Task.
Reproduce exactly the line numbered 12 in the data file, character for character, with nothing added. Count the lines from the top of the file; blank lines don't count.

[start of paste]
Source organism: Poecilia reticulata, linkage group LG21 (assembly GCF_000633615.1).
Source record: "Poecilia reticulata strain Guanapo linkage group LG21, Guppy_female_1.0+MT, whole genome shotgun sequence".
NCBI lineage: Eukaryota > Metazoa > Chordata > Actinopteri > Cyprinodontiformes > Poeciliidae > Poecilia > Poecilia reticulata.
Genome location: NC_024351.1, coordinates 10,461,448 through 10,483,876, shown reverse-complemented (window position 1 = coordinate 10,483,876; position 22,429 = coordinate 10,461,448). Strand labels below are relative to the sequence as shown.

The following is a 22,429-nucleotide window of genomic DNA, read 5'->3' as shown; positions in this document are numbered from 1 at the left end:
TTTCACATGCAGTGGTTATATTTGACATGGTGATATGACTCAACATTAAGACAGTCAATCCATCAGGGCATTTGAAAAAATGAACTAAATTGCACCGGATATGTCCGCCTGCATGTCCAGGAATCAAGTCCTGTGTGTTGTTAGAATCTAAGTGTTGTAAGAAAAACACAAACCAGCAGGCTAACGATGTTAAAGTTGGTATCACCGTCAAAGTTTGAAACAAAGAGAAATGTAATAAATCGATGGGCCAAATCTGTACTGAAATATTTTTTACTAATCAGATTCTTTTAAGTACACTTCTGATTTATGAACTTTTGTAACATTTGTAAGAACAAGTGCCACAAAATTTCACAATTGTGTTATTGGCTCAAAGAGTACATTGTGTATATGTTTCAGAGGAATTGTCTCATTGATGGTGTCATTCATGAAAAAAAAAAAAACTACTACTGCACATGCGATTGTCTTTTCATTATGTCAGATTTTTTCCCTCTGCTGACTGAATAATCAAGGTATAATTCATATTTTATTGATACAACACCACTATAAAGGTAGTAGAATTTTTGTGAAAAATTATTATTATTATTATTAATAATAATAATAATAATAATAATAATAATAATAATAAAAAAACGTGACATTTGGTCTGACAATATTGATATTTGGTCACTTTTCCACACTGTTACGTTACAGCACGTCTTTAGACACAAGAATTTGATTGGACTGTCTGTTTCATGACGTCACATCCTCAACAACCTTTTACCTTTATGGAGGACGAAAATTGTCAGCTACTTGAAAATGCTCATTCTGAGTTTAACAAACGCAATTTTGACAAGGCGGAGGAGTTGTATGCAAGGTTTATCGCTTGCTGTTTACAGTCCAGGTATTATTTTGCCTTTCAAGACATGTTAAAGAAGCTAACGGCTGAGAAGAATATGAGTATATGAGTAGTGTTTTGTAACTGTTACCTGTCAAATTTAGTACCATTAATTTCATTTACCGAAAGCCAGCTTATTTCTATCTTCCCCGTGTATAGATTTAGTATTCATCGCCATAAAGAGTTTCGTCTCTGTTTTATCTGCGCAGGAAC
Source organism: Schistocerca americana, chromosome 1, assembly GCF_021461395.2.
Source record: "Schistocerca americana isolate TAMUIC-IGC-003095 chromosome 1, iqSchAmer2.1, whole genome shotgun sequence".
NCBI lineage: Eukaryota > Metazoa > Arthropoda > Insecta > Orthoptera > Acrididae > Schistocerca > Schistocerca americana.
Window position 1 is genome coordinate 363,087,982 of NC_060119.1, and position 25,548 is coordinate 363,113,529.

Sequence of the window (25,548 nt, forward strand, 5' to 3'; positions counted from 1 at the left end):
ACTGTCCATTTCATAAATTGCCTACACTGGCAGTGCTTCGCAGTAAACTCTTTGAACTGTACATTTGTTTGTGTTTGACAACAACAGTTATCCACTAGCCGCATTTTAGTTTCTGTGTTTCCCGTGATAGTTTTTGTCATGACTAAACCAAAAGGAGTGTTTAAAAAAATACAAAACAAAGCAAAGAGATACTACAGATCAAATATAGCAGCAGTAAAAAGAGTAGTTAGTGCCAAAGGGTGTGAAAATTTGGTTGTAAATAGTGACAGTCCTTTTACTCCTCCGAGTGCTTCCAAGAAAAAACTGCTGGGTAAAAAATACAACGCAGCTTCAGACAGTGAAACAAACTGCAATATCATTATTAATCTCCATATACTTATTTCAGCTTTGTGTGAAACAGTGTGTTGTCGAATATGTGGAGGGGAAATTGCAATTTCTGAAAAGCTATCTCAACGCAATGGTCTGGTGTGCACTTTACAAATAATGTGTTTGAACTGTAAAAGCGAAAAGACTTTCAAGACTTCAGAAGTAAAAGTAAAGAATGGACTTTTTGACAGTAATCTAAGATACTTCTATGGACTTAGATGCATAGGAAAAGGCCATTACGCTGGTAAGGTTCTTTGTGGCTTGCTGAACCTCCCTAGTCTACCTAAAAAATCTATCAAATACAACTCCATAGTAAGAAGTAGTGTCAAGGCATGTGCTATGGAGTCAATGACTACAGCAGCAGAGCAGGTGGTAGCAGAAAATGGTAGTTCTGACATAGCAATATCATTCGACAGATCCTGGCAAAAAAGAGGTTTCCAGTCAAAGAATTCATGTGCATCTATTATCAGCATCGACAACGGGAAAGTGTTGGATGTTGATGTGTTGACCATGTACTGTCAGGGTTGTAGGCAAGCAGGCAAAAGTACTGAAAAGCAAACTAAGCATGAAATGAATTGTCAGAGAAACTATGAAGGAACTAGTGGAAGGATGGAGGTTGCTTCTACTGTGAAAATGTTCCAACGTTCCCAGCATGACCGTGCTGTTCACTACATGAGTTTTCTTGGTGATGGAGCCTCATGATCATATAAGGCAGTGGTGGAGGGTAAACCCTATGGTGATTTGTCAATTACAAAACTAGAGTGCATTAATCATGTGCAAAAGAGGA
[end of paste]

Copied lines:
ACTGTCCATTTCATAAATTGCCTACACTGGCAGTGCTTCGCAGTAAACTCTTTGAACTGTACATTTGTTTGTGTTTGACAACAACAGTTATCCACTAGCCGCATTTTAGTTTCTGTGTTTCCCGTGATAGTTTTTGTCATGACTAAACCAAAAGGAGTGTTTAAAAAAATACAAAACAAAGCAAAGAGATACTACAGATCAAATATAGCAGCAGTAAAAAGAGTAGTTAGTGCCAAAGGGTGTGAAAATTTGGTTGTAAATAGTGACAGTCCTTTTACTCCTCCGAGTGCTTCCAAGAAAAAACTGCTGGGTAAAAAATACAACGCAGCTTCAGACAGTGAAACAAACTGCAATATCATTATTAATCTCCATATACTTATTTCAGCTTTGTGTGAAACAGTGTGTTGTCGAATATGTGGAGGGGAAATTGCAATTTCTGAAAAGCTATCTCAACGCAATGGTCTGGTGTGCACTTTACAAATAATGTGTTTGAACTGTAAAAGCGAAAAGACTTTCAAGACTTCAGAAGTAAAAGTAAAGAATGGACTTTTTGACAGTAATCTAAGATACTTCTATGGACTTAGATGCATAGGAAAAGGCCATTACGCTGGTAAGGTTCTTTGTGGCTTGCTGAACCTCCCTAGTCTACCTAAAAAATCTATCAAATACAACTCCATAGTAAGAAGTAGTGTCAAGGCATGTGCTATGGAGTCAATGACTACAGCAGCAGAGCAGGTGGTAGCAGAAAATGGTAGTTCTGACATAGCAATATCATTCGACAGATCCTGGCAAAAAAGAGGTTTCCAGTCAAAGAATTCATGTGCATCTATTATCAGCATCGACAACGGGAAAGTGTTGGATGTTGATGTGTTGACCATGTACTGTCAGGGTTGTAGGCAAGCAGGCAAAAGTACTGAAAAGCAAACTAAGCATGAAATGAATTGTCAGAGAAACTATGAAGGAACTAGTGGAAGGATGGAGGTTGCTTCTACTGTGAAAATGTTCCAACGTTCCCAGCATGACCGTGCTGTTCACTACATGAGTTTTCTTGGTGATGGAGCCTCATGATCATATAAGGCAGTGGTGGAGGGTAAACCCTATGGTGATTTGTCAATTACAAAACTAGAGTGCATTAATCATGTGCAAAAGAGGA